THOUGHT LEADER : From dial-up to LinkedIn

If you’ve been manager for some time, what challenges do you face now that you did not face 10 years ago? Thinking back that far is sometimes difficult, but it is useful exercise, as there are opportunities from our past that can reshape our futures and recent history is sometimes overlooked as source of inspiration for today and tomorrow.
So, let’s think back decade. We had to confront worldwide sharemarket crisis and the establishment of the euro. The new millennium and the Y2K bug took up all of our IT resources, and at the November general election in 1999 Helen Clark became New Zealand’s first elected woman prime minister.
The theme for business and managers was to understand how to harness the power of technology in our businesses. For example, back then we used dial-up services to access the internet and in June, Telecom ADSL (JetStream) launched at $89 per month for 600MB of traffic.
We now live in technology-based world, whereas decade ago we were just starting to understand the potential from technology to shape our future roles as managers.
Ten years on and technology is still major driver in our businesses. However, the pace of change has become much faster and is now accompanied by growing focus on how we integrate technology across our business processes. This leads us to ask the question, how has this changed the way we work? In addition, has this made us more productive?
From my perspective, technology has changed the way I conduct business. Technology makes me more productive, responsive to my customers and it makes me mobile. Technologically-driven change has been significant advantage to me. I would like to touch on three key areas of my business that have changed because of technology that is now available.
While one-on-one interactions are still vitally important, the use of the cellphones, text messaging and social networking has put much wider pool of business opportunities at our fingertips. The business networking site now has over 65 million members in more than 200 countries. This is allowing New Zealand business people to participate in massive business network. I have been using LinkedIn since 2007 and have experience of securing new business from working through this network.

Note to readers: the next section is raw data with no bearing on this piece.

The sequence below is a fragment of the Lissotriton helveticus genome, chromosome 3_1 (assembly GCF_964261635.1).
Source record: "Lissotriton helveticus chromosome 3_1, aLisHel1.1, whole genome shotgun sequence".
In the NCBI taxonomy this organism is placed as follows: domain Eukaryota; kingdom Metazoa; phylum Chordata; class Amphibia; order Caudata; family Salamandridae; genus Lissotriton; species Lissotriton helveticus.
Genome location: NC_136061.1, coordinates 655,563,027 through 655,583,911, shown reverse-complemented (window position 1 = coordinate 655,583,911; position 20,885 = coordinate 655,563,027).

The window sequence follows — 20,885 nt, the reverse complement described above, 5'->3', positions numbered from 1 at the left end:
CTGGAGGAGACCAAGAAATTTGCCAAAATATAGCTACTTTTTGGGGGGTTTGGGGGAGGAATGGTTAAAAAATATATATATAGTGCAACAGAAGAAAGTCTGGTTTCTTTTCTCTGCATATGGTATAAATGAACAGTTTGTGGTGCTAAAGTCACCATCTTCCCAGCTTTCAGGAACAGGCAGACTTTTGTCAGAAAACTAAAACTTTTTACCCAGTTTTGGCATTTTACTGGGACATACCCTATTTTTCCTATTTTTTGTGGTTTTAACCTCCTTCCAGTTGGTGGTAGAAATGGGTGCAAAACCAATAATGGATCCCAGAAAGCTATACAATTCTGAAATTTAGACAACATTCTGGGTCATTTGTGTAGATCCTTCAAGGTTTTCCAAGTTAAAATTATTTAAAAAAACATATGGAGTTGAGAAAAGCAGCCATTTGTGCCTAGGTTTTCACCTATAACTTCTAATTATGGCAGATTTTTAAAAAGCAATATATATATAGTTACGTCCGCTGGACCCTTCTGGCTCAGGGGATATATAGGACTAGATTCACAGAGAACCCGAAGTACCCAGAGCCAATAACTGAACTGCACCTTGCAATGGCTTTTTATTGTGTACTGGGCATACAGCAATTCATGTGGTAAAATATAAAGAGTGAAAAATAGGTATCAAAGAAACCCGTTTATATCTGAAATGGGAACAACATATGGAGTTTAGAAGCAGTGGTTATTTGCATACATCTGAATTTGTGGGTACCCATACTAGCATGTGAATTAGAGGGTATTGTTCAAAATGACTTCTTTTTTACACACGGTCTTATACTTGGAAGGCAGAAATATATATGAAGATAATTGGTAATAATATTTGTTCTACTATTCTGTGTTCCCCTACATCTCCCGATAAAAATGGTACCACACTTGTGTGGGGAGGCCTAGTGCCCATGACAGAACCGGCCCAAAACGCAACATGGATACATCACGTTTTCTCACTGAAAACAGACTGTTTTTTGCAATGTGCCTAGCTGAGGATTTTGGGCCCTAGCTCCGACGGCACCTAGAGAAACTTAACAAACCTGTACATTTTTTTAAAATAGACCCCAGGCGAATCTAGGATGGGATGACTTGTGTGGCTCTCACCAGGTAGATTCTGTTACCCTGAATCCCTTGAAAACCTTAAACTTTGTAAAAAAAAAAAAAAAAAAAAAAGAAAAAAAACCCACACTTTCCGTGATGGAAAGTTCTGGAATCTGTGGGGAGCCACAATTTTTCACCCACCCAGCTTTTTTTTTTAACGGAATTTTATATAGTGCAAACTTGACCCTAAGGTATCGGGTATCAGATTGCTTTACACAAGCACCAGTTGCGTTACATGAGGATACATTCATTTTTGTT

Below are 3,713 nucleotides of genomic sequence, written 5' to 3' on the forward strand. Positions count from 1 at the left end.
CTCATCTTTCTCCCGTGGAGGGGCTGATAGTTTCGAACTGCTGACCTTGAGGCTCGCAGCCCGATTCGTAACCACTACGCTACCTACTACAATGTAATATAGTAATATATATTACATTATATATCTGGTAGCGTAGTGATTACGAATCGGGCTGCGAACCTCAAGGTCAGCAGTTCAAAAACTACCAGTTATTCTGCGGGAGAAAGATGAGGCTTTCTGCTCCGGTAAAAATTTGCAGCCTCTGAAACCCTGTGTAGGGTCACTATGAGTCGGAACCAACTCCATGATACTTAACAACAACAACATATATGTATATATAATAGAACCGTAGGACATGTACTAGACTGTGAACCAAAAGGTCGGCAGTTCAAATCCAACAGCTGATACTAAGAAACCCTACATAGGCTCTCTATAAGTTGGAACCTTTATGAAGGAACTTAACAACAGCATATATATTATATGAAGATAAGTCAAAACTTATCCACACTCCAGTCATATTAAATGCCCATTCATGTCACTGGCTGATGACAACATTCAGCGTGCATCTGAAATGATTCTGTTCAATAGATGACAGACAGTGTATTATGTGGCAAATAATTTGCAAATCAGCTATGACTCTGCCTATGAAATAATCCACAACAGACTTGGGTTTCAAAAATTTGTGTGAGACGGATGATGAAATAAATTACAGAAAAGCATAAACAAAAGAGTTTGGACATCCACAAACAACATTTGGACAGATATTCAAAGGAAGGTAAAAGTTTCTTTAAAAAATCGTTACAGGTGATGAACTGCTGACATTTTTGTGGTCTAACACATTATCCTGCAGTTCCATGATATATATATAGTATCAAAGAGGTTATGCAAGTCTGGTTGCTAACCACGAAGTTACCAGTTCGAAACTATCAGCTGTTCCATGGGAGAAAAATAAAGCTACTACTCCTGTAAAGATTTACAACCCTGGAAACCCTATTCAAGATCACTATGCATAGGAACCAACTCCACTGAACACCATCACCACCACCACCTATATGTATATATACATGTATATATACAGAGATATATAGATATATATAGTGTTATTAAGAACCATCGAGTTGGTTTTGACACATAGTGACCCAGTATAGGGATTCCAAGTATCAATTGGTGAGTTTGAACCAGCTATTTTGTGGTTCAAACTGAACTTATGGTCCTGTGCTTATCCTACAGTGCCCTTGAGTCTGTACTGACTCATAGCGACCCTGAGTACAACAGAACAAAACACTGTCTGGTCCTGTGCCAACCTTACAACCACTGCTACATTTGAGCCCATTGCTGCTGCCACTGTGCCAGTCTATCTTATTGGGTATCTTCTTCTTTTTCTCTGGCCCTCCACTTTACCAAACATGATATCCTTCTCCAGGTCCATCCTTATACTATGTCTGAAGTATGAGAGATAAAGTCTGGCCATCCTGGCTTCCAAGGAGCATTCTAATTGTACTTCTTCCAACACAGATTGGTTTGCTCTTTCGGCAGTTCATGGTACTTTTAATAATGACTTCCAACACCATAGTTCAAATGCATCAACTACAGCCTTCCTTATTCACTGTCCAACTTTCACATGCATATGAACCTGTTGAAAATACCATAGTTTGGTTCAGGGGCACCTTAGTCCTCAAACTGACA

Technology has driven systematic demolition of traditional business borders and has allowed New Zealand businesses to compete on the global stage while still maintaining Kiwi focus. I now conduct business in Asia, while being based in New Zealand. I can use the New Zealand time-zone to my advantage and by using VoIP I can stay in contact with my Asian clients.

Technology has driven major changes in the way we procure our products and services, for example, the government sector created the Government Electronic Tendering Service (GETS). The service is designed to promote open, fair competition in the New Zealand Government market and meet international trade agreement commitments on the provision of information about New Zealand Government business opportunities. The result is easy access to business opportunities in this sector. I get daily updates of tendering opportunities from GETS and am able to respond to these opportunities while I’m away from the office thanks to mobile broadband.

The way forward
As managers, we need to acknowledge how far we have travelled technologically over the past decade. While – and indeed because – the current domestic and international business environment is challenging, it is important to reflect upon and learn from the way we have adapted to, and embraced, technological change over recent years.
This will help us to address the continuing technological and business change to come. While I don’t advocate back-to-the-future focus, I am proposing that as New Zealand managers, we do need to learn from the past to help us reshape our future.

Gordon Shaw is the new president of the Institute of Management Consultants of New Zealand.

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